Snider: Missourians have a new opportunity to demand a constitutional convention | Other Opinions

Joseph Pulitzer, founder of the St. Louis Post-Dispatch, was elected a delegate to Missouri’s 1875 constitutional convention. There, he led the successful fight to enact the first home rule charter in any state constitution in America. Despite winning home rule for St. Louis, the scope of that measure would remain stunted by the Legislature’s obstinance. As late as 1962, the Post-Dispatch editorialized in favor of calling another constitutional convention to further the home rule revolution Pulitzer began.

On Nov. 8, Missourians will again have the opportunity — an opportunity that comes only once every 20 years — to vote on whether to call a state constitutional convention. It is important to understand why this question is on the ballot and why Legislature- and petition-initiated constitutional amendments are inadequate substitutes.

Missouri’s periodic constitutional convention referendum was incorporated in its state constitution because of a constitutional initiative passed in 1920. Advocates for that initiative had spent more than a decade trying to get the Legislature to pass a referendum asking voters whether they wanted to call a convention. After the Legislature’s repeated refusals, the advocates used the constitutional initiative to bypass it.

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The constitutional convention was invented in Massachusetts in the late 1770s. The institution of the written constitution had just been invented, and it seemed obvious to Massachusetts’s “Berkshire Constitutionalists” that it would be a blatant conflict of interest for legislators to have exclusive proposal power over their own constitutionally specified powers. A separately elected convention, where the elected delegates would disband immediately after making their proposals for popular ratification and thus not occupy the offices they designed, would solve that problem. This explains Missouri’s current constitutional provision that no person “holding any other office of trust or profit … shall be eligible to be elected a [convention] delegate.” It also explains why the Legislature cannot limit a convention’s agenda; allowing it to do so would defeat the convention’s democratic function.

The problem with the original constitutional convention process is that it left calling a convention in the hands of the Legislature. By the late 19th century, legislatures had won for themselves the right to initiate constitutional amendment. Recognizing that a convention would threaten their gatekeeping monopoly over constitutional proposals, legislatures thus became its implacable enemy. The periodic constitutional convention referendum was created so that the people wouldn’t need to rely on the convention’s implacable enemy to call one.

Today, the implacable enemies of the constitutional convention go well beyond the state Legislature. They include the special interests that, by definition, excel in influencing the Legislature; public interest groups happy to trade their opposition to an issue they care little about — calling a convention — for their coalition partners’ support on issues central to their mission; and groups that feel they are in the minority and would lose out in a convention.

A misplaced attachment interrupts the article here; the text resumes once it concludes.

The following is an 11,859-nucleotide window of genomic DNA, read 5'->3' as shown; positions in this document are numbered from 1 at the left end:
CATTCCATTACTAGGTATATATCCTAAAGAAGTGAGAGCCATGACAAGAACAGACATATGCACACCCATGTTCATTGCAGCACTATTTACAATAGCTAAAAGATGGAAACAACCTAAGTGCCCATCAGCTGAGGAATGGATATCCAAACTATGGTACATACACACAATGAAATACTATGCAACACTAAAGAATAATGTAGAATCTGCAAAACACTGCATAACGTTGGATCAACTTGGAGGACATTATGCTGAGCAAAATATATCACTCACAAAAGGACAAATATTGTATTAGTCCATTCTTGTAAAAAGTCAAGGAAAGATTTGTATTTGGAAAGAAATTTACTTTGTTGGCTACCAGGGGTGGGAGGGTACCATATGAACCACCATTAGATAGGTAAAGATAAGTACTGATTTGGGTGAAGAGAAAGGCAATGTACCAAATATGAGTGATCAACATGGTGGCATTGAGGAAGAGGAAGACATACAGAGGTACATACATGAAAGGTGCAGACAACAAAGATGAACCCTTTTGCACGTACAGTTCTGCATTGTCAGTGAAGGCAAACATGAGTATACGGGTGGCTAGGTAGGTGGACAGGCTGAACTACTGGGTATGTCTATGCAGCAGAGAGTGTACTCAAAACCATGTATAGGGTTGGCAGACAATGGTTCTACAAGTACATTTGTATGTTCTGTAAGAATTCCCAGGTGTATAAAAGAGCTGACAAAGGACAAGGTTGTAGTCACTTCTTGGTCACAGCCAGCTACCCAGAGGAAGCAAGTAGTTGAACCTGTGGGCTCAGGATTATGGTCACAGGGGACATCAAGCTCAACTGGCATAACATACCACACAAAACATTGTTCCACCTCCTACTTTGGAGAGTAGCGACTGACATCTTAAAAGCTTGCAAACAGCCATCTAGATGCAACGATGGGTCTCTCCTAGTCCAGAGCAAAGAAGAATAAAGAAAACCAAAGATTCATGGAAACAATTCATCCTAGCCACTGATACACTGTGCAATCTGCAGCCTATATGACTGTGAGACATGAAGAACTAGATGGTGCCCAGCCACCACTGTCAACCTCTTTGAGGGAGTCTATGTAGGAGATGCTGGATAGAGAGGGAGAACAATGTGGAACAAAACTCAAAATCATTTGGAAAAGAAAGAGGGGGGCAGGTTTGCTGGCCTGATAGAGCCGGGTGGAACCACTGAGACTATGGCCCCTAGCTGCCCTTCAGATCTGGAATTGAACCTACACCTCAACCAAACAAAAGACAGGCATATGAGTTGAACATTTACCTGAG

In short, nowadays pretty much every elite on which voters rely upon for voting cues, regardless of partisan ideology, has lined up in opposition to calling a convention.

Nevertheless, Pulitzer and subsequent generations of Post-Dispatch editorial writers were on to something when they realized that a constitutional convention was more likely than the Legislature to pursue more home rule for St. Louis. So were the advocates of the periodic constitutional convention referendum, who recognized that the constitutional initiative also could not compete with the constitutional convention in proposing certain types of changes in the public interest (the resulting convention of 1922 offered the people 21 proposed amendments to vote up or down).

A constitutional convention remains an important mechanism to prevent government agents created by a constitution from directly controlling their own powers. The constitutional initiative is a partial solution to that conflict-of-interest problem. But, by law, it cannot address changes affecting multiple subjects and is ill-designed to address issues that well-funded and organized private entities won’t invest to place on the ballot. In contrast, a publicly funded convention allows its delegates to propose changes merely by raising their hands.

Like all democratic institutions, Missouri’s constitutional convention process is imperfect. Indeed, reforming it should be a top priority for a future constitutional convention. Meanwhile, it continues to serve a unique and vital function that should be recognized and cherished.

J.H. Snider is the editor of The Missouri State Constitutional Convention Clearinghouse and author of “The Decline of the Constitutional Convention in New York and Other US States, 1776–2015.”